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By Dr. Donold Scott
"Why is the sky dark at night?"
According to the following logical thought sequence (mathematical derivation), it should be horrendously bright.
1) The apparent intensity of a light source decreases with the square of its distance from the observer. (Assuming no interstellar dust absorption, this is true. Lumens received from a star will vary inversely as the square of the distance to that star.)
2) If the distribution of stars is uniform in space, then the number of stars at a particular distance, r, from the observer will be proportional to the surface area of a sphere whose radius is that distance. This area is directly proportional to the distance squared. A = (pi)r^2
3) Therefore, at each and every possible radial distance, r, the amount of light coming toward us should be both directly proportional to the radius squared (the number of stars) and inversely proportional to the radius squared (they get dimmer with distance).
4) These two effects cancel each other.
5) So every spherical shell of radius r should add the same additional amount of light.
6) Ergo: In an infinite universe, if we sum (integrate) the light coming from all the infinite number of possible values of r, the sky should be infinitely bright.
But the sky is not infinitely bright. Why?
The resolution of this paradox can be achieved by considering how astronomers solved the problem of defining the ABSOLUTE luminosity (brightness) of a star. Because of (1) above, the more distant a star is, the dimmer it appears to be. In order to set up a standard, astronomers arbitrarily agreed that if a star was placed at a distance of 10 parsecs (approximately 32 1*2 light-years) from us and if it looked like a magnitude 1.0 star at that distance, they would agree to say that its ABSOLUTE LUMINOSITY was 1.0.
There is a well-known relationship between distance and apparent magnitude of a star. For example, if we put that same 1st magnitude star at a distance of 517 LY (light-years), its APPARENT MAGNITUDE would be only 6.0. Humans cannot see any star whose magnitude is higher (less luminous) than 6.4. The 200 inch Hale telescope at Mt. Palomar can see down to about magnitude 23 or so.
There are approximately 8400 stars in our night sky that are brighter than magnitude 6.4. We do not see the others; they are too dim. Yes, yes, Carl Sagan used to talk about millions and millions of stars ? but we can only see about 8400 with our naked eyes. Carl was well known for his tendency to exaggerate. We get the impression of millions and millions when we look up at the Milky Way, but we can see only 8400 stars ? that's it ? and that's under ideal conditions.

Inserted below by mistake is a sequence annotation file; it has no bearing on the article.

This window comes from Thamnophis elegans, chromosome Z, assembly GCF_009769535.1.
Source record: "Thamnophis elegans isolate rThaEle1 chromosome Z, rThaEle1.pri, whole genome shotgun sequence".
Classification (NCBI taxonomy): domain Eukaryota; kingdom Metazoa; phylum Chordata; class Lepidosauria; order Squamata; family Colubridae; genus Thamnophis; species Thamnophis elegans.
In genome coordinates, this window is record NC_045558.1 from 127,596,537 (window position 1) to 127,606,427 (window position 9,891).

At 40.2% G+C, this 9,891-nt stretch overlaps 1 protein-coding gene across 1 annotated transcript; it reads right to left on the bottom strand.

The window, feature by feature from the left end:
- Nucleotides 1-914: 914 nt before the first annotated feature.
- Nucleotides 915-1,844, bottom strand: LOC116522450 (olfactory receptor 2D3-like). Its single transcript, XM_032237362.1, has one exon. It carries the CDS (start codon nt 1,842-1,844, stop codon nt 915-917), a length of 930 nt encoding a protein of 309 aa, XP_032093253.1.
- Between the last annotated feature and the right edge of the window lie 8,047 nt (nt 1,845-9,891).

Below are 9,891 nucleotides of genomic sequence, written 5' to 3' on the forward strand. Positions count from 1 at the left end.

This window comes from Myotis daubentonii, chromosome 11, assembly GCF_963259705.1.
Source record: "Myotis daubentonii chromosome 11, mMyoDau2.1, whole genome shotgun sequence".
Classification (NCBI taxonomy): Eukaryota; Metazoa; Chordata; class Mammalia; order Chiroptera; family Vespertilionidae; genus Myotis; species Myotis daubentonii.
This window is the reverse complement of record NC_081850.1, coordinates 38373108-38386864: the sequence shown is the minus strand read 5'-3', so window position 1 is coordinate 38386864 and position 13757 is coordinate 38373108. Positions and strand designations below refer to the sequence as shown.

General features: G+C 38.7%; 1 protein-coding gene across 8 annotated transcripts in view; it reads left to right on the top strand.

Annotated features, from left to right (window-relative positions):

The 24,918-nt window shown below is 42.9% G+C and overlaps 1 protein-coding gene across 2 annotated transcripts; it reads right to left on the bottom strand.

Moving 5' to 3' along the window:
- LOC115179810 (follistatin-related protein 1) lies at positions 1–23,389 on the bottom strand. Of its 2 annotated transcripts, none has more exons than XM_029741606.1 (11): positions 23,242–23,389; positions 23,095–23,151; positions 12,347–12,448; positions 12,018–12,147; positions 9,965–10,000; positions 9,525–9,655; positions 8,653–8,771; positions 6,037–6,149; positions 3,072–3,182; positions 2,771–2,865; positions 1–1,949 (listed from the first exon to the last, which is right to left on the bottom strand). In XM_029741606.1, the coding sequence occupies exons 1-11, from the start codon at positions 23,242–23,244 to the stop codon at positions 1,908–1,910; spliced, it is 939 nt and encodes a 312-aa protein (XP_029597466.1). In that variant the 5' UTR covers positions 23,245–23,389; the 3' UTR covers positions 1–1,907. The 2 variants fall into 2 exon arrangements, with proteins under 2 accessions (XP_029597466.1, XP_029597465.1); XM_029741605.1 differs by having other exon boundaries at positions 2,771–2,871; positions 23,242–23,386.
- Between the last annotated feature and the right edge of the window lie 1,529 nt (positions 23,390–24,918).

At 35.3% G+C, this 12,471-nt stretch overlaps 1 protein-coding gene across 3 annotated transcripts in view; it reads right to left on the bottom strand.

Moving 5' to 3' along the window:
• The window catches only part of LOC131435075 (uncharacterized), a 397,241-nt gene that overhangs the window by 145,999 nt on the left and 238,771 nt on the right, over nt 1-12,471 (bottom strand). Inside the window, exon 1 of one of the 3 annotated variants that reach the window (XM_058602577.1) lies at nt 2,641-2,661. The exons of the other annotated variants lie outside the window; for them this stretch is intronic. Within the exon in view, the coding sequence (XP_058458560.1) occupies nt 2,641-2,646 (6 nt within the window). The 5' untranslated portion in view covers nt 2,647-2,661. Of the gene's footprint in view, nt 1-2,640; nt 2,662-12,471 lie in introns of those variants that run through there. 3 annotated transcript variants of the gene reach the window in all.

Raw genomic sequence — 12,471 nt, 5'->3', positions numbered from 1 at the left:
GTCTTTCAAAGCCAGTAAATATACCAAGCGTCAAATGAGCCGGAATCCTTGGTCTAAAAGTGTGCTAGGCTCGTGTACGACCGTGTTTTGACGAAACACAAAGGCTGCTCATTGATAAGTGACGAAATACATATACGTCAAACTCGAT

Of course, some stars are VERY much brighter than absolute magnitude 1.0 and thus would be visible farther out than 517 LY. But, many are much dimmer too, so as a rough approximation let us consider the average star.
If it is farther away than 517 LY, we cannot see it (AT ALL). So it might as well not be there AT ALL. The total light in our night sky (at least the way we can see it with our naked eyes) is not affected by much of anything that is dimmer than magnitude 6.4 (typical stars farther away than around 517 LY). Even for the blue-white giant stars whose absolute luminosity puts them at ?10 or ?12 (much brighter than absolute magnitude 1.0), there exists some finite distance beyond which they too become invisible to us ? their apparent magnitude slips down beyond 6.4.
There are a very few vastly distant objects that we can see such as the Great Andromeda Galaxy M 31. It is over 3 million LYs away. But it is such a concentrated collection of stars and plasma that it looks to us about as bright as a single magnitude 4 star.
The point is this ? the infinite sum implied in step (5), above, is incorrect. The sum STOPS (is truncated) at a distance of about 500+ light years for the typical star (and somewhere beyond that even for the brightest ones). There is an upper limit on the absolute brightness of a single star; there is no such thing as an infinitely brilliant star. So there is a finite upper limit to the integration process described in step (5) above. It doesn't go out to infinity.
It may also help to remember that the human eye is different from photographic film or a CCD chip. It does not integrate over time. The longer we expose a photographic plate to starlight the brighter the image becomes. (There is a limit even to this process in film due to what is called reciprocity failure.) But, humans can stare at the night sky all night long and not see anything they didn't see after the first few minutes. Things don't get brighter for us the longer we look at them. So theoretically the longer we expose our CCD camera chip, the brighter the image (deeper into space we can see). This is not true for the human eye.
We can see the 8400 or so stars that we can see, and all the zillions of others might as well not be there AT ALL as far as our humble naked human eyes are concerned.
Olber's Paradox is not a paradox at all if you look at it correctly. It is yet another example of theoretical mathematics applied incorrectly to a real world phenomenon. Or a mathematician might say, "They got the upper limit on the integral wrong."